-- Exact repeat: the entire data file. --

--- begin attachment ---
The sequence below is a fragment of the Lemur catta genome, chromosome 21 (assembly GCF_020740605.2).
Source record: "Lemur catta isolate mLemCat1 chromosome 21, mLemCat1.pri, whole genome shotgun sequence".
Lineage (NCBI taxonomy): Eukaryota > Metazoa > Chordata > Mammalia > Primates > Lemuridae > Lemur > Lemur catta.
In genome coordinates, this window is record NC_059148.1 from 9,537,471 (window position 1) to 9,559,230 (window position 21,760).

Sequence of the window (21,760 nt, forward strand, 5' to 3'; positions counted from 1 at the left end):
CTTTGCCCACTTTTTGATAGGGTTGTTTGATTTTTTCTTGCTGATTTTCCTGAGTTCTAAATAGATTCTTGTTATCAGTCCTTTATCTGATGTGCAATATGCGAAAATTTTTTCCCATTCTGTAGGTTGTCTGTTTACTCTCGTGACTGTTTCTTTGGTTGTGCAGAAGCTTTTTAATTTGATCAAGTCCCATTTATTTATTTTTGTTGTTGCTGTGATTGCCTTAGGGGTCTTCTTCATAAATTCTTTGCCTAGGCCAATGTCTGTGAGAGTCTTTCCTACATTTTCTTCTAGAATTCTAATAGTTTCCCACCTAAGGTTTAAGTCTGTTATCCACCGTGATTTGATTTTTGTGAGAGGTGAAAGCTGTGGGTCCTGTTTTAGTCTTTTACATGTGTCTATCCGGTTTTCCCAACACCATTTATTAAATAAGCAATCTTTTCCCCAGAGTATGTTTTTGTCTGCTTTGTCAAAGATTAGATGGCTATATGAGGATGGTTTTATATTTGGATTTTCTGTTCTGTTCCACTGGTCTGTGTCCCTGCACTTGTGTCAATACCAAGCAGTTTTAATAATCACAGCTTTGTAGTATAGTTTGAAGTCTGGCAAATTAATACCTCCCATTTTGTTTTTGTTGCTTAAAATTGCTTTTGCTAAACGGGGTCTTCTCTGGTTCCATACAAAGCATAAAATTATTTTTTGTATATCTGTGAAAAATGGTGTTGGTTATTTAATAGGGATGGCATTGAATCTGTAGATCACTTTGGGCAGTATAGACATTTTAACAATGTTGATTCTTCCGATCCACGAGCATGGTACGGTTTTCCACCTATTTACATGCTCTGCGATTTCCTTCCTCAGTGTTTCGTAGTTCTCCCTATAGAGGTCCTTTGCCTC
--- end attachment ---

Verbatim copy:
The sequence below is a fragment of the Lemur catta genome, chromosome 21 (assembly GCF_020740605.2).
Source record: "Lemur catta isolate mLemCat1 chromosome 21, mLemCat1.pri, whole genome shotgun sequence".
Lineage (NCBI taxonomy): Eukaryota > Metazoa > Chordata > Mammalia > Primates > Lemuridae > Lemur > Lemur catta.
In genome coordinates, this window is record NC_059148.1 from 9,537,471 (window position 1) to 9,559,230 (window position 21,760).

Sequence of the window (21,760 nt, forward strand, 5' to 3'; positions counted from 1 at the left end):
CTTTGCCCACTTTTTGATAGGGTTGTTTGATTTTTTCTTGCTGATTTTCCTGAGTTCTAAATAGATTCTTGTTATCAGTCCTTTATCTGATGTGCAATATGCGAAAATTTTTTCCCATTCTGTAGGTTGTCTGTTTACTCTCGTGACTGTTTCTTTGGTTGTGCAGAAGCTTTTTAATTTGATCAAGTCCCATTTATTTATTTTTGTTGTTGCTGTGATTGCCTTAGGGGTCTTCTTCATAAATTCTTTGCCTAGGCCAATGTCTGTGAGAGTCTTTCCTACATTTTCTTCTAGAATTCTAATAGTTTCCCACCTAAGGTTTAAGTCTGTTATCCACCGTGATTTGATTTTTGTGAGAGGTGAAAGCTGTGGGTCCTGTTTTAGTCTTTTACATGTGTCTATCCGGTTTTCCCAACACCATTTATTAAATAAGCAATCTTTTCCCCAGAGTATGTTTTTGTCTGCTTTGTCAAAGATTAGATGGCTATATGAGGATGGTTTTATATTTGGATTTTCTGTTCTGTTCCACTGGTCTGTGTCCCTGCACTTGTGTCAATACCAAGCAGTTTTAATAATCACAGCTTTGTAGTATAGTTTGAAGTCTGGCAAATTAATACCTCCCATTTTGTTTTTGTTGCTTAAAATTGCTTTTGCTAAACGGGGTCTTCTCTGGTTCCATACAAAGCATAAAATTATTTTTTGTATATCTGTGAAAAATGGTGTTGGTTATTTAATAGGGATGGCATTGAATCTGTAGATCACTTTGGGCAGTATAGACATTTTAACAATGTTGATTCTTCCGATCCACGAGCATGGTACGGTTTTCCACCTATTTACATGCTCTGCGATTTCCTTCCTCAGTGTTTCGTAGTTCTCCCTATAGAGGTCCTTTGCCTC